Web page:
Marvel’s Reign of X collection of trades continue uninterrupted with this hodgepodge of issues published last year prior to the Inferno event. There isn’t anything here too mind-boggling in narrative scope, but the collection provides several solid issues from strong creative teams. Better yet, certain plot elements established in this trade are still relevant to the current books, making this a meaningful bit of recent lore.
Like all of trades in this series, you get a snapshot of random titles across the X-line. In this installment, we have Hellions #11, Wolverine #11-12, New Mutants #18, S.W.O.R.D. #5, and X-Factor #7. Zeb Wells and Stephen Segovia do some of their best work in the Hellions run, with Mr. Sinister’s ragtag group of mutants confronting Arcade and Mastermind. It has a great script and amazing art, and it makes me sad to know the book recently came to an end. The Wolverine issues by Benjamin Percy and Scott Eaton find Wolverine confronting Dracula and his coven of vampires with Omega Red in pursuit. If you are currently reading the X Deaths/Lives of Wolverine (and you should be), these issues directly connect to that current crossover. It’s action-packed and outlandish, but done with devotion and care for the character.
Both S.W.O.R.D. and X-Factor are issues deep into the creative team’s runs on these titles, but knowing that Al Ewing and Valerio Schiti will be continuing these galactic themes in the forthcoming X-Men Red, one can expect to see many of these ideas and characters developed in the future. Vita Ayala’s New Mutants is a jewel in the X-line, challenging what it means to be an outcast in a society full of mutants. The stylized art from Rod Reis gives the book a pitch-perfect presentation to Ayala’s character explorations, and the care given to examining characters like Cosmar and No-Girl has been exceptional.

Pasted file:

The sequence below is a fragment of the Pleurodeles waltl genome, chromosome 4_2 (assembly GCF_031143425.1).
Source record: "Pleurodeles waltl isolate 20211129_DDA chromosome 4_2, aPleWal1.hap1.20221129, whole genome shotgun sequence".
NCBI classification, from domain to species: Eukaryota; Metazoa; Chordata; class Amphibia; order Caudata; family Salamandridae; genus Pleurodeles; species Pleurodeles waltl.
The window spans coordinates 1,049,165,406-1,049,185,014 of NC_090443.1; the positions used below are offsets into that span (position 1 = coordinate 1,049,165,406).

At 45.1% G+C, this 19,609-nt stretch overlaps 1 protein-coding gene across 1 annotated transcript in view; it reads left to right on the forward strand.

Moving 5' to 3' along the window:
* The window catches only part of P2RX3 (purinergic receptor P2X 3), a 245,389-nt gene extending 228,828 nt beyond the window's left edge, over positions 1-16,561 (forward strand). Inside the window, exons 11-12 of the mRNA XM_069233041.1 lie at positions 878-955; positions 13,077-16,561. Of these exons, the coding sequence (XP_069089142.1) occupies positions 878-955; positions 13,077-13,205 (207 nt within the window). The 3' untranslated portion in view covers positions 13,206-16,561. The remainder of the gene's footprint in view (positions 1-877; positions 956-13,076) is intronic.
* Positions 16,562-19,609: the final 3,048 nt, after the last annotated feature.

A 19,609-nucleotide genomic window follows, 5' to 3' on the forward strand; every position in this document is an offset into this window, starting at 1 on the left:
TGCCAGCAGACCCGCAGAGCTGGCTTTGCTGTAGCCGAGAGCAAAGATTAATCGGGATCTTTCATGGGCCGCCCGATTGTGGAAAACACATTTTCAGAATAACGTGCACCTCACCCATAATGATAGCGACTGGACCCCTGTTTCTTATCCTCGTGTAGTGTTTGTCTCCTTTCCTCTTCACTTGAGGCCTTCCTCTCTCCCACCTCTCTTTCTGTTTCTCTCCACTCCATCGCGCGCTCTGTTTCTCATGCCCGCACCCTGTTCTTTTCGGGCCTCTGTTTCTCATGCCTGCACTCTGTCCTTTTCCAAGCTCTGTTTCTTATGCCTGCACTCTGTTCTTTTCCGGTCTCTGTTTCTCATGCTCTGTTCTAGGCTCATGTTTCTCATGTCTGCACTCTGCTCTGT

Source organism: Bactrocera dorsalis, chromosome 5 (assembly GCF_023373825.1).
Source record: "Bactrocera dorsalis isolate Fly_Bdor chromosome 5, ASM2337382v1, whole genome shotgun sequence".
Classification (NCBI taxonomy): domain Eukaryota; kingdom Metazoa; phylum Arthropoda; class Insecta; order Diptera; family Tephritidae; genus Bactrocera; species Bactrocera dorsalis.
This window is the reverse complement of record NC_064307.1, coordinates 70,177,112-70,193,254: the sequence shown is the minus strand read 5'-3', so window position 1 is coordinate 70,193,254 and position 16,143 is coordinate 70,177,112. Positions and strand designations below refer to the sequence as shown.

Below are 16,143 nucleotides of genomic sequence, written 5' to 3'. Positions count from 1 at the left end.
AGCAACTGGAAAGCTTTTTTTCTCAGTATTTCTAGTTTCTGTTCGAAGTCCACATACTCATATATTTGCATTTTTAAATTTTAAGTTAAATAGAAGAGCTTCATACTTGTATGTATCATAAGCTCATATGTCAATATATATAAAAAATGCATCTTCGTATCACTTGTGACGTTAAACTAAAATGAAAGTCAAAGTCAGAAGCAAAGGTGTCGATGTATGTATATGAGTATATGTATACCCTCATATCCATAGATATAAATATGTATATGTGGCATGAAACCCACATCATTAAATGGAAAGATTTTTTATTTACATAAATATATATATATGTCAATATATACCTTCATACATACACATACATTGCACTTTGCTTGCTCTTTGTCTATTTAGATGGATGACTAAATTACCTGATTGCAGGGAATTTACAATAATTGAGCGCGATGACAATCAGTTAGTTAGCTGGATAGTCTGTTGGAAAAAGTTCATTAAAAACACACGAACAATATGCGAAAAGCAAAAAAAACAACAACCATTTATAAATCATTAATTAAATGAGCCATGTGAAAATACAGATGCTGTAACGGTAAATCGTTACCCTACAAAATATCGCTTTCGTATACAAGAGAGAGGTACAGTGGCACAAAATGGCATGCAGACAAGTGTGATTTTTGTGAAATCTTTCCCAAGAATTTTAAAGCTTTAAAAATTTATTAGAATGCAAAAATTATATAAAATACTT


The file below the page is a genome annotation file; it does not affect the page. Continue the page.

I greatly appreciate the overall design of these trades; they have a consistent and minimalist visual approach–by Tom Muller–that is fitting in the Krakoan era. The Christian Ward cover art is splendid, and a few variant covers and sketches are included at the end of the book. The extras are nothing to write home about, but are a fine supplemental addition.
With Jonathan Hickman’s run ending a few months ago, many X-fans worried that the narrative arcs pursued by other creators in the X-line might be dropped to retool the line. Thankfully, recent X-books have built on the stories published here, making this collection worthy of exploration by readers enticed by the Destiny of X relaunch.
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